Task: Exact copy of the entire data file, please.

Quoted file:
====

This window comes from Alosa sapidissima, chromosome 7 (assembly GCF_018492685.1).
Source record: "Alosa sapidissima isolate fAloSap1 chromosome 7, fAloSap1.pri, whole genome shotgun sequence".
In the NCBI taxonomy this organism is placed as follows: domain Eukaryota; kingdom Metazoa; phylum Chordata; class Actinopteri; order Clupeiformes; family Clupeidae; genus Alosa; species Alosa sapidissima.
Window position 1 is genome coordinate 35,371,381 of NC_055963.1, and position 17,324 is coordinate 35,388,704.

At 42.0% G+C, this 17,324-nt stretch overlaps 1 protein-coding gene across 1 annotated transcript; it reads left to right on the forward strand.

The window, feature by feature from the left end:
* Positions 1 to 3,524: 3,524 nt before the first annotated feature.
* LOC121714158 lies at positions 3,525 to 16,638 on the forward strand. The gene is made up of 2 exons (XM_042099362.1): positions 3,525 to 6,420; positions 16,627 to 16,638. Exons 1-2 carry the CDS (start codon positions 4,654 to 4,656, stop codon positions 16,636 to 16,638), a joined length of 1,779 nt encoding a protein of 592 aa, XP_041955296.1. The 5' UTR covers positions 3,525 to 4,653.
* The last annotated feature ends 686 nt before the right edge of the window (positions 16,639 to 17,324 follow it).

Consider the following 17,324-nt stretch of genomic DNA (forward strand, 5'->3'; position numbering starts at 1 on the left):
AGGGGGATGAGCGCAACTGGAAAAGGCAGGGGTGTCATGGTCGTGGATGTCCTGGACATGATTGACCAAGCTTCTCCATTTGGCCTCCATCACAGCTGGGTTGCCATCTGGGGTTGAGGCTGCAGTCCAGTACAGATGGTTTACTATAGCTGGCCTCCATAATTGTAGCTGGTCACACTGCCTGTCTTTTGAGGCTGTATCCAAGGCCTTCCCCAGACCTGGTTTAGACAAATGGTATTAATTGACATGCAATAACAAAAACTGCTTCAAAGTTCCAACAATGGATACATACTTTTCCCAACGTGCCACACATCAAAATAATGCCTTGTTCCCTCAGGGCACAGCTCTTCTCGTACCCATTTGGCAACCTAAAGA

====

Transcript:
This window comes from Alosa sapidissima, chromosome 7 (assembly GCF_018492685.1).
Source record: "Alosa sapidissima isolate fAloSap1 chromosome 7, fAloSap1.pri, whole genome shotgun sequence".
In the NCBI taxonomy this organism is placed as follows: domain Eukaryota; kingdom Metazoa; phylum Chordata; class Actinopteri; order Clupeiformes; family Clupeidae; genus Alosa; species Alosa sapidissima.
Window position 1 is genome coordinate 35,371,381 of NC_055963.1, and position 17,324 is coordinate 35,388,704.

At 42.0% G+C, this 17,324-nt stretch overlaps 1 protein-coding gene across 1 annotated transcript; it reads left to right on the forward strand.

The window, feature by feature from the left end:
* Positions 1 to 3,524: 3,524 nt before the first annotated feature.
* LOC121714158 lies at positions 3,525 to 16,638 on the forward strand. The gene is made up of 2 exons (XM_042099362.1): positions 3,525 to 6,420; positions 16,627 to 16,638. Exons 1-2 carry the CDS (start codon positions 4,654 to 4,656, stop codon positions 16,636 to 16,638), a joined length of 1,779 nt encoding a protein of 592 aa, XP_041955296.1. The 5' UTR covers positions 3,525 to 4,653.
* The last annotated feature ends 686 nt before the right edge of the window (positions 16,639 to 17,324 follow it).

Consider the following 17,324-nt stretch of genomic DNA (forward strand, 5'->3'; position numbering starts at 1 on the left):
AGGGGGATGAGCGCAACTGGAAAAGGCAGGGGTGTCATGGTCGTGGATGTCCTGGACATGATTGACCAAGCTTCTCCATTTGGCCTCCATCACAGCTGGGTTGCCATCTGGGGTTGAGGCTGCAGTCCAGTACAGATGGTTTACTATAGCTGGCCTCCATAATTGTAGCTGGTCACACTGCCTGTCTTTTGAGGCTGTATCCAAGGCCTTCCCCAGACCTGGTTTAGACAAATGGTATTAATTGACATGCAATAACAAAAACTGCTTCAAAGTTCCAACAATGGATACATACTTTTCCCAACGTGCCACACATCAAAATAATGCCTTGTTCCCTCAGGGCACAGCTCTTCTCGTACCCATTTGGCAACCTAAAGA